We've been rated by Which? as one of the top universities to get students 'job ready' and prepared for the world of work.
Developing employability skills while studying puts you in the best position for graduate success. More and more employers value the experience of extracurricular activities and achievements over a particular degree or final classification. So how you use your spare time while studying can really impact where your degree could take you. Achievements such as part-time roles, volunteering, involvement in clubs and societies are highly regarded by employers and will help build transferable skills and competencies.
Employability is about making yourself attractive to employers as a student, as a graduate, and throughout your career. Apart from your skills, employability includes knowledge (degree, sector knowledge), personal attributes (drive, determination, enthusiasm), as well as your ability to convey these effectively in the world of work.
Top skills employers are looking for
- Passion and enthusiasm
- Willingness to learn
- Oral Communication
- Problem solving
- Written Communication
- Commercial and financial awareness
- Customer and client focus
- Innovation and entrepreneurship
Build your skills during your time at Brunel
- If you’re a Level 1 student look into our Brunel Summer Internship Programme (BSIP) or our READY programme
- Placements help you gain the all-important hands-on industry experience that's directly relevant to your degree. Contact your Placement Adviser to find out more and to check whether your course offers a placement.
- Use the Academic Skills Service (ASK) - part of Brunel Educational Excellence Centre (BEEC) - for writing, studying and numeracy support, and Modern Languages for free courses
- Volunteer with Brunel Volunteers, on campus or elsewhere. It's a great way to develop office skills and experience of working with specific communities.
- Join student societies
- All kinds of jobs and experiences count - work experience, sport, travel and workthey give you transferable skills and experience you can draw upon in applications and interviews
Record your skills development
- HEAR The Higher Education Achievement Report is the official University hub for recording academic and non-academic achievements.
- Brunel+ is designed to give you recognition for non-academic activities during your time at Brunel by recording what you do to earn points to work towards gaining a Bronze+, Silver+ or Gold+ Award.
See our 'Finding a job' section for more information about securing relevant work experience.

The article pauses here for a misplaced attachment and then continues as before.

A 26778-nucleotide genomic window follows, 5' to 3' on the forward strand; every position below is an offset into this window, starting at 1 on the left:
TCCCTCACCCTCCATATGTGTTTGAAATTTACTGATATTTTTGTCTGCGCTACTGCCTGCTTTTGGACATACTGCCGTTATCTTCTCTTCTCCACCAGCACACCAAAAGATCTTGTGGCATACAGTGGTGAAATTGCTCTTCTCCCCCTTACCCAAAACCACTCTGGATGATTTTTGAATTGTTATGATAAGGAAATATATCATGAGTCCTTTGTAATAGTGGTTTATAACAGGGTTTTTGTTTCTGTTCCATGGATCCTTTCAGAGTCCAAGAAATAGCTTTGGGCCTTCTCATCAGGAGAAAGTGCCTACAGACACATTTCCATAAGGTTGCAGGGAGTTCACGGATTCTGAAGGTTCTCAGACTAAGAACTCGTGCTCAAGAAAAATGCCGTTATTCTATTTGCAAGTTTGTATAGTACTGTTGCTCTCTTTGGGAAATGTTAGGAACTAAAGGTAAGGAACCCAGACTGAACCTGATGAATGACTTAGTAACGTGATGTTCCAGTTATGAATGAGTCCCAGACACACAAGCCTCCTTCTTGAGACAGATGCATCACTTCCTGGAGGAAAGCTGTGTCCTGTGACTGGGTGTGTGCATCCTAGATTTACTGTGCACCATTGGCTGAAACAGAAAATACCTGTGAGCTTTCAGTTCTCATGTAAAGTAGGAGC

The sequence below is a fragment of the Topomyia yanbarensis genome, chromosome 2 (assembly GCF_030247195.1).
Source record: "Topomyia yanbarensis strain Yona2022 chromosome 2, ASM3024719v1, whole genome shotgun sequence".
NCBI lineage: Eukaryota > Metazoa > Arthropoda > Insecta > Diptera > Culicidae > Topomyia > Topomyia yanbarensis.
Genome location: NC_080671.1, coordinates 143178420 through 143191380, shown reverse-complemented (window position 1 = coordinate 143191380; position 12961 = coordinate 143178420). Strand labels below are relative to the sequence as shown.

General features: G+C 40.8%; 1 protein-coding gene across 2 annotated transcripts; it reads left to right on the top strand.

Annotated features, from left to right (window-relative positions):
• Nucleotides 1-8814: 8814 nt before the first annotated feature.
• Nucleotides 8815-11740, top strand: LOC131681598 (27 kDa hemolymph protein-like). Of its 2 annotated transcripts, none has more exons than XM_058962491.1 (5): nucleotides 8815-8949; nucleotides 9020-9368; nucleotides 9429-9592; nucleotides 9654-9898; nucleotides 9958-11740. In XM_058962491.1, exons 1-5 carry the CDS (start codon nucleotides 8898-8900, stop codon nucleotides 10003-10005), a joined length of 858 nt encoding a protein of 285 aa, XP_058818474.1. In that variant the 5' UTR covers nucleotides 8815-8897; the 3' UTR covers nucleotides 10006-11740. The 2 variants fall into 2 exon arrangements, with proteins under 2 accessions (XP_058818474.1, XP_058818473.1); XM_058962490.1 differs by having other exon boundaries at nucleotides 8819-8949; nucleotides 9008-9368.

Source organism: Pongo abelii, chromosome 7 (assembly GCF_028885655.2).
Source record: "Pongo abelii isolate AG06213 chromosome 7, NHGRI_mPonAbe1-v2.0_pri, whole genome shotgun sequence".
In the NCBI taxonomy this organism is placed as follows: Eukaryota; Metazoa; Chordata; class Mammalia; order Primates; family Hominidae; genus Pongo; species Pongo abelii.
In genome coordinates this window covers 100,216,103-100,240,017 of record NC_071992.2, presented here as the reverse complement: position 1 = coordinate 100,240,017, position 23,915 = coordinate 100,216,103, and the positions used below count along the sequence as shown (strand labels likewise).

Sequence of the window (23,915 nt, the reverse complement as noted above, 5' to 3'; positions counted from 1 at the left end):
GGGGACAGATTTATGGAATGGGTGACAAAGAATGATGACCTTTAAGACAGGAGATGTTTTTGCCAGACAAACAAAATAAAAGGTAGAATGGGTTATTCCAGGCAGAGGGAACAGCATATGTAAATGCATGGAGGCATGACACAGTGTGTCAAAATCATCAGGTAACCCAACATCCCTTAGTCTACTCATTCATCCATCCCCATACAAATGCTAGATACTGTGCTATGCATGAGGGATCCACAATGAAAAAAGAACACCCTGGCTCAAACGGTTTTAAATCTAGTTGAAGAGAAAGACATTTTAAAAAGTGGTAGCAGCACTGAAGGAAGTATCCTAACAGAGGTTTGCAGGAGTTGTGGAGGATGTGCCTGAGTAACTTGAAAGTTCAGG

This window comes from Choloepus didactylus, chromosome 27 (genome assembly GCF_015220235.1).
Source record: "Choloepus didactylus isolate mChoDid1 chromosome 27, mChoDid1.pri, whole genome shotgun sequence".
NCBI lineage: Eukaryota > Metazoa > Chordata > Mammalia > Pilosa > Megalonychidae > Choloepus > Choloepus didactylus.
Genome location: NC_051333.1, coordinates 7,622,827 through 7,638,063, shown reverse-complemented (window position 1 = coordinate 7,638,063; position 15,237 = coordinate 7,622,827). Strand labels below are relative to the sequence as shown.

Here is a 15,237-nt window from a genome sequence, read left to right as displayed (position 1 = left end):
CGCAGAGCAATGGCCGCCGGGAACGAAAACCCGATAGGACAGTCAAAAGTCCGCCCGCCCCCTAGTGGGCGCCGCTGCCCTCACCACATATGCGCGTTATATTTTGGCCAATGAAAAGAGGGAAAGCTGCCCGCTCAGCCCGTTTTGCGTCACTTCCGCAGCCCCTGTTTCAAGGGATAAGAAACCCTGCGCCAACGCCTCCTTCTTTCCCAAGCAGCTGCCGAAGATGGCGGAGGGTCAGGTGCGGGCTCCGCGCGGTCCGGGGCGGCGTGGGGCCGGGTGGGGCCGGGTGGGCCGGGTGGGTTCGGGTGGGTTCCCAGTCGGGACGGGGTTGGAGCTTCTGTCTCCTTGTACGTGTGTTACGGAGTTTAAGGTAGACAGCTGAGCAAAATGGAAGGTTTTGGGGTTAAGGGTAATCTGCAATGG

Sometimes it’s not obvious what kind of career your degree will lead to. But as a graduate you'll have the potential to thrive in a wide range of industries.
The majority of employers (60%+) are looking for bright, engaged candidates with work experience who they can train, and are not so concerned about the subject you study as long as you demonstrate you have the capability to do the job. While there are certain careers such as Medicine that do require a specific degree, there are plenty of different directions you could pursue, regardless of your subject area.
See what career path possibilities are out there:
Once you know the kind of roles that interest you, you can start researching companies where you would like to work. If you feel that nothing appeals to you at all, stay positive and consider your strengths.
Booking a careers appointment will give you the opportunity to explore which careers might be a good fit for you.
Don't lose hope
Many graduates find themselves in a career unrelated to their degree. If you find that your degree cannot lead you to the career you want, you might have the option to complete a conversion, professional, or master's course to set you on your preferred path. Always seek the advice of your Careers Consultant before making these important decisions.
What Brunel Graduates do
As part of the Destinations of Leavers from Higher Education survey (DLHE), each year universities contacted their graduates six months after completing their studies. The survey asked graduates whether they were employed, studying, both or neither, e.g. travelling or looking after family. Employed graduates were asked to give a brief description of their role, the kind of company they work for, and their annual salary.
The information was compiled by the Higher Education Statistics Agency (HESA) who report national outcomes and provide the data for university league tables that are published in the national press.
- What do graduates do (WDGD) Presents findings from the DLHE survey giving graduate destinations/outcomes by subject. You can download earlier editions if you would like to compare statistics.
- Unistats Information by course - an Overview and more detailed information on the Employment and Accreditation tab - on outcomes for Brunel University London graduates. You can also compare outcomes for Brunel courses with those of other UK universities.
- What do researchers do? The Vitae website includes discipline-specific infographics highlighting career destinations, research roles and occupations, and publications on the ‘Early career progression of doctoral graduates’ that show trends in employment for doctoral graduates three years from graduation.
If you would like to find out more about possible opportunities once you have finished your course you can make an appointment to talk to a Careers Consultant.
The DLHE survey has now been replaced by the Graduate Outcomes survey, with the first data outcomes published due to be published in 2020. Please see our Graduate Outcomes tab for further information.